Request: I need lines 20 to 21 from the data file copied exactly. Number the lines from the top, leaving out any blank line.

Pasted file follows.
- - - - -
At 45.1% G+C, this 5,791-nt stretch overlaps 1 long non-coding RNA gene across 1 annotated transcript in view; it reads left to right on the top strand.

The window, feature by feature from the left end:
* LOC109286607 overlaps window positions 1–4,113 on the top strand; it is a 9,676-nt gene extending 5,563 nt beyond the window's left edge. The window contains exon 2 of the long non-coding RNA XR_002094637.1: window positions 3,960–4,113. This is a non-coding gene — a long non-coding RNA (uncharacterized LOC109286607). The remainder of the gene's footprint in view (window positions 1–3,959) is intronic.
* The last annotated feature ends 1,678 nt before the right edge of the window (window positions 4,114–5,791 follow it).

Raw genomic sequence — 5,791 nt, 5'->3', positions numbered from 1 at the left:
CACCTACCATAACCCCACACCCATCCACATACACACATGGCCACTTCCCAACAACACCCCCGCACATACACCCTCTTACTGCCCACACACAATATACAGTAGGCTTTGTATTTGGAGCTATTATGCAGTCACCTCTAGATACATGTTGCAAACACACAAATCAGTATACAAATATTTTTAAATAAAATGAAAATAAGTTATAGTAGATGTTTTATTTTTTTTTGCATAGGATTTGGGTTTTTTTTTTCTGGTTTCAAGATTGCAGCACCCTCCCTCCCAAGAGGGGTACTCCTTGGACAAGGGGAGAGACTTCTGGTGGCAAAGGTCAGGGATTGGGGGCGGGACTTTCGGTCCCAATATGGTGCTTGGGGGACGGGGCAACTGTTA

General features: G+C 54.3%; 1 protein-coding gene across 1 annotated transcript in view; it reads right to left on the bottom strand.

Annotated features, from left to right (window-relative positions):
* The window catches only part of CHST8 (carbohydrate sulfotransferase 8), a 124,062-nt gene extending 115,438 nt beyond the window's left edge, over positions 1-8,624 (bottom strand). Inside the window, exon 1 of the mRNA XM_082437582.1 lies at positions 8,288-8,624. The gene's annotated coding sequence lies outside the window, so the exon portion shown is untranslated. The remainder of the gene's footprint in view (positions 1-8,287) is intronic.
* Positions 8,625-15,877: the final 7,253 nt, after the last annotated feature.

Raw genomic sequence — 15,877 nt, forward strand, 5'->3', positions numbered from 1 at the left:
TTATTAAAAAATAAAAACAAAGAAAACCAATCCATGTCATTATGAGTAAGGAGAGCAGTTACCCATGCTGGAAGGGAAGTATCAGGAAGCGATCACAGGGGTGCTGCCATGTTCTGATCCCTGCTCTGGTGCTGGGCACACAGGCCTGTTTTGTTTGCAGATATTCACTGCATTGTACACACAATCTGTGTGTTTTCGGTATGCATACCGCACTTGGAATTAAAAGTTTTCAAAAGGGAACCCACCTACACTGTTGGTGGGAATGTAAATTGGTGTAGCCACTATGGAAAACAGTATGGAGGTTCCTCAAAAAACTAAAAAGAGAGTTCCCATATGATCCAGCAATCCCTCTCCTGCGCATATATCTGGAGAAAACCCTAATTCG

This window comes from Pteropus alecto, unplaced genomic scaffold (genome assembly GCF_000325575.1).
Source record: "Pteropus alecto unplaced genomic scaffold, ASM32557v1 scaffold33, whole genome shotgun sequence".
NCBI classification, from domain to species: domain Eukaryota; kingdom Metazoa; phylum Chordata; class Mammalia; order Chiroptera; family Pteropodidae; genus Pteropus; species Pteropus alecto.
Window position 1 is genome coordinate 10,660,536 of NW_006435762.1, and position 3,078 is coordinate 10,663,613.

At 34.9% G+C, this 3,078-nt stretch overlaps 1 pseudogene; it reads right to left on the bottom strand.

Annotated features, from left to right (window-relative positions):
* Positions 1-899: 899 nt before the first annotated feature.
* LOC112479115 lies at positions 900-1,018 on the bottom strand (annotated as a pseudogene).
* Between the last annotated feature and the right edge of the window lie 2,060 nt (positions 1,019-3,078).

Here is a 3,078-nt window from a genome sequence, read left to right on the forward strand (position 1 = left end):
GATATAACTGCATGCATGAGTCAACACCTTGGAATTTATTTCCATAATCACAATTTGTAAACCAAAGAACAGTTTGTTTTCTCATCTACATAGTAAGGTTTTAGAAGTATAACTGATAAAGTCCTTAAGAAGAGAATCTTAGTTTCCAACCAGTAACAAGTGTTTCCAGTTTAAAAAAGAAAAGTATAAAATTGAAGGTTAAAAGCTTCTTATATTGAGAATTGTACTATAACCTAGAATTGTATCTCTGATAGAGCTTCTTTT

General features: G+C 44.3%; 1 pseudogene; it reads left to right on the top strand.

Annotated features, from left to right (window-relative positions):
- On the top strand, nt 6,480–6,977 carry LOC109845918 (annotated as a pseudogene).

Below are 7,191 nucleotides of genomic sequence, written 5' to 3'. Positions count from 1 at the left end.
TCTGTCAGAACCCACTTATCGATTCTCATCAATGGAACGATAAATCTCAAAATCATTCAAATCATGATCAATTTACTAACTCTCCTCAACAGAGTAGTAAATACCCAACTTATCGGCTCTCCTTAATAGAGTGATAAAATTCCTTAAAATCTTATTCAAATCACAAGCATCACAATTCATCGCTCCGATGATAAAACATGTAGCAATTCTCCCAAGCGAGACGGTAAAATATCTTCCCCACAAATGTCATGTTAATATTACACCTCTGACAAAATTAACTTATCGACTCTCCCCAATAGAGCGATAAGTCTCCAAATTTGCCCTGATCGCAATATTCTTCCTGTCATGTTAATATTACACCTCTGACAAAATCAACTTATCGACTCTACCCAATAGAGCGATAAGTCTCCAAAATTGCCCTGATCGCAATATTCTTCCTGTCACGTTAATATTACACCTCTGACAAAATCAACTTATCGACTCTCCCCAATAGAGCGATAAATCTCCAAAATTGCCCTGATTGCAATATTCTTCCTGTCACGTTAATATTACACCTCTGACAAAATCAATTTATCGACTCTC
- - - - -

* LOC112479115 lies at positions 900-1,018 on the bottom strand (annotated as a pseudogene).
* Between the last annotated feature and the right edge of the window lie 2,060 nt (positions 1,019-3,078).